Animation and motion in UX & UI design

Henry Foster

UX/ UI Designer

08 November 2022

In this article, we outline the fundamental animation and motion design principles and discuss five key concepts one can use when incorporating them into your digital platforms. Creating these moving and dynamic visual design elements can help create improved and engaging user experiences.

Each concept will have an accompanying example, created either for in-house purposes or for one of Make it Clear’s fantastic clients.

 

There are several principles designers should consider when creating motion and animation designs for digital platforms.

  • Designs should be informative and communicative, providing informative content to help educate the users.
  • Designs should be useful and unobtrusive, so as not to distract or annoy the user; this will help reduce the cognitive load of the user.
  • Designs can be used as feedback or as micro-interactions, providing relevant information and context to help guide the user through their journey.
  • Designs must reflect the brand’s visual DNA to ensure all UI elements are cohesive and visually consistent.
  • As with all digital design, we hope to engage with and inspire the user.

 

Loading & progress bars

A loading or progress bar is an informative tool, which can communicate to the user a page’s loading time or how much of an onboarding process is still to complete. They have numerous functional and psychological attributes which improve user experiences, namely:

Functional:

  • Indicates to the user that the system is working and the page is indeed loading
  • Indicates to the user the stage of progress
  • Sets a timeframe for completion

 

Psychological:

  • Can help Reduce tension and promote a sense of ease as the user feels in control

State changes

Element state changes are microinteractions that can indicate the progress or functionality of certain elements or segments in a dynamic digital platform.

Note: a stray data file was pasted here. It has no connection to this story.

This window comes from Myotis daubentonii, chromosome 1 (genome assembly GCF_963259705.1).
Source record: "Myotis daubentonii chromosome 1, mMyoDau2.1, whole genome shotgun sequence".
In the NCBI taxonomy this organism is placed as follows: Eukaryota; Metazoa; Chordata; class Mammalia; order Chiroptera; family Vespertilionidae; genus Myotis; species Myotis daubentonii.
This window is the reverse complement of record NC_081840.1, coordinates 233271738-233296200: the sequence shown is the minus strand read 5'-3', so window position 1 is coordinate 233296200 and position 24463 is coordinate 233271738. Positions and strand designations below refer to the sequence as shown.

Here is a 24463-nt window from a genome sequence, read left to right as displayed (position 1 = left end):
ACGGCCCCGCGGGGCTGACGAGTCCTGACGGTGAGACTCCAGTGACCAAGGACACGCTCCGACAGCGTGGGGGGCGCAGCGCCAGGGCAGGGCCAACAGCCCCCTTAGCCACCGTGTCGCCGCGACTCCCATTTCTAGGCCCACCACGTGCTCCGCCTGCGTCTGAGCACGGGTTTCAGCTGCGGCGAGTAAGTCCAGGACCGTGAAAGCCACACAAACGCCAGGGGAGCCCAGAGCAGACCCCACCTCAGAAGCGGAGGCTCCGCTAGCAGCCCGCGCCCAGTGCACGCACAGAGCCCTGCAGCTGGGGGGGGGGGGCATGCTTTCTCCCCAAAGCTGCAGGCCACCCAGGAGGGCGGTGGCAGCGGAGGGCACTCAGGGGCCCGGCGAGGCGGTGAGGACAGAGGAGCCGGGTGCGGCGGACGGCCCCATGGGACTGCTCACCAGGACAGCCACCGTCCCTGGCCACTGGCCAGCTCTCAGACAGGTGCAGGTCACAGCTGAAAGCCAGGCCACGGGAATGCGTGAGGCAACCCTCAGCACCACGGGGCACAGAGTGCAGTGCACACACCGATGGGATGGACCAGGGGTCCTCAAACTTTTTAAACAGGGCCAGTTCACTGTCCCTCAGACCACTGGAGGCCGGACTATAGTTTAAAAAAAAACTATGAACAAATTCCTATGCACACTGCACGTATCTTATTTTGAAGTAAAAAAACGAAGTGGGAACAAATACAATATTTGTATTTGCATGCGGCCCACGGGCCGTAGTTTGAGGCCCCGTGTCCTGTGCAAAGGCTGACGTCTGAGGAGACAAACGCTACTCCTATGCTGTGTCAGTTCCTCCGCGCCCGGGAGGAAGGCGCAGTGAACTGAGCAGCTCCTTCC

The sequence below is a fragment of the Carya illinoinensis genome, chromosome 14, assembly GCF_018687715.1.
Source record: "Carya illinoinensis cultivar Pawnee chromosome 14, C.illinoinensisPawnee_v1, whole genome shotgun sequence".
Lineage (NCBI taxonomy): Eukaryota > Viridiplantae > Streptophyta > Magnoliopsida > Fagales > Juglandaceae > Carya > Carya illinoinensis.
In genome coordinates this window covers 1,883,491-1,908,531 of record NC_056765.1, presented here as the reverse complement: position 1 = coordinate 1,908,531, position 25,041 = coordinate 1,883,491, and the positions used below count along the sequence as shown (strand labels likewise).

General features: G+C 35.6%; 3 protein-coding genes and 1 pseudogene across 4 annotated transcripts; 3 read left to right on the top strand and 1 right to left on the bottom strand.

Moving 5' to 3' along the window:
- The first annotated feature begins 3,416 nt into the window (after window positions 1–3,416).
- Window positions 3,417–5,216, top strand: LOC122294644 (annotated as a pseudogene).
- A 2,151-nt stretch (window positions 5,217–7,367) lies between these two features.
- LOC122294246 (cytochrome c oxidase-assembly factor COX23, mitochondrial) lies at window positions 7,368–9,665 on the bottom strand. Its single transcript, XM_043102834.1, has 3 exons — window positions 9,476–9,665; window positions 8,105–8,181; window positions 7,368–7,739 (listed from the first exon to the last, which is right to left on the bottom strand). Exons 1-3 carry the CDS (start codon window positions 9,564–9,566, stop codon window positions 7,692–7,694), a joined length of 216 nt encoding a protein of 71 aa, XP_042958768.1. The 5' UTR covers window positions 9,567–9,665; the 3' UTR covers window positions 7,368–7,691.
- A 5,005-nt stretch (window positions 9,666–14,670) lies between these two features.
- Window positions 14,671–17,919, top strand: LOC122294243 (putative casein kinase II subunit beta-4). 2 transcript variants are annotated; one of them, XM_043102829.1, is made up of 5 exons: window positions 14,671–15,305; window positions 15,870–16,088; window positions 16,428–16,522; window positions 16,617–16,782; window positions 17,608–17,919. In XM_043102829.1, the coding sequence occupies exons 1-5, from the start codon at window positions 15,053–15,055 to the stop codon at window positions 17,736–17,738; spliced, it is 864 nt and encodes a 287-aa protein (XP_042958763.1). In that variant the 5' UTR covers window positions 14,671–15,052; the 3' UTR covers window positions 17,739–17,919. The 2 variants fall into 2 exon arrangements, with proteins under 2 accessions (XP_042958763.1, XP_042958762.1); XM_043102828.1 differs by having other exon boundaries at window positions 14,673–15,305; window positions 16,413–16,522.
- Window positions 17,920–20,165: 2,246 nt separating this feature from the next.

The change of states communicates information to users, prompting them to know what actions they are able to perform and guide them through a page, and are often used for buttons, menus and windows.

One example is the change of a button state when a user is filling out a form. When the form is complete, the button turns from disabled to clickable. This change of state informs the user when their task has been completed and tells them that an action can be validated.

 

Conveying data

Incorporating animation and movement into graphs and other data-telling techniques adds greater context to the information on display and brings static visuals to life. It can help make analysing data less laborious and more engaging.

Movement can enhance the relationship between the user and data, conveying both process and agency, and helping the user to understand and make sense of the information, emphasising trends or discovering anomalies.

Motion should feel smooth, easy and dynamic. It should not feel clunky or distract the user from understanding the story the data is telling.

 

Branding / Brand DNA

Animation can help convey a brand’s DNA and reflect its core values. This can be reflected in the design’s colour, tone and spirit. A fast-paced and energetic motion design could reflect a brand that is modern, dynamic and vibrant, whereas something more slow-paced and elegant could reflect a more sensual and natural brand ethos.

Animations can evoke emotions and personality, too. We can make the user feel empathy, sadness or delight through the tone of voice of the animation, thus making a brand more human and memorable.

 

Create a mood

A certain mood, spirit or energy can be conveyed through animation and motion design. It can be used when setting the scene of a website’s landing page or to delight and inspire the user through visually stimulating colours, patterns and movement.

Often, moods reflect a brand’s ethos and can target the user’s visual and auditory senses. An example of this is ASMR (autonomous sensory meridian response) sounds, which creates a relaxing and often sedative sensation, also known as ‘brain massaging’, putting the user in a calming and relaxing state.

 

Conclusion

Animation and motion design elements are vital when creating digital products. They convey information and personality, and improve the overall user experience. Designs should be subtle and sophisticated and should not distract or annoy the user.

The five concepts outlined above are the tip of the iceberg when it comes to animation and motion design. The possibilities are endless, so experiment and go for it!

 

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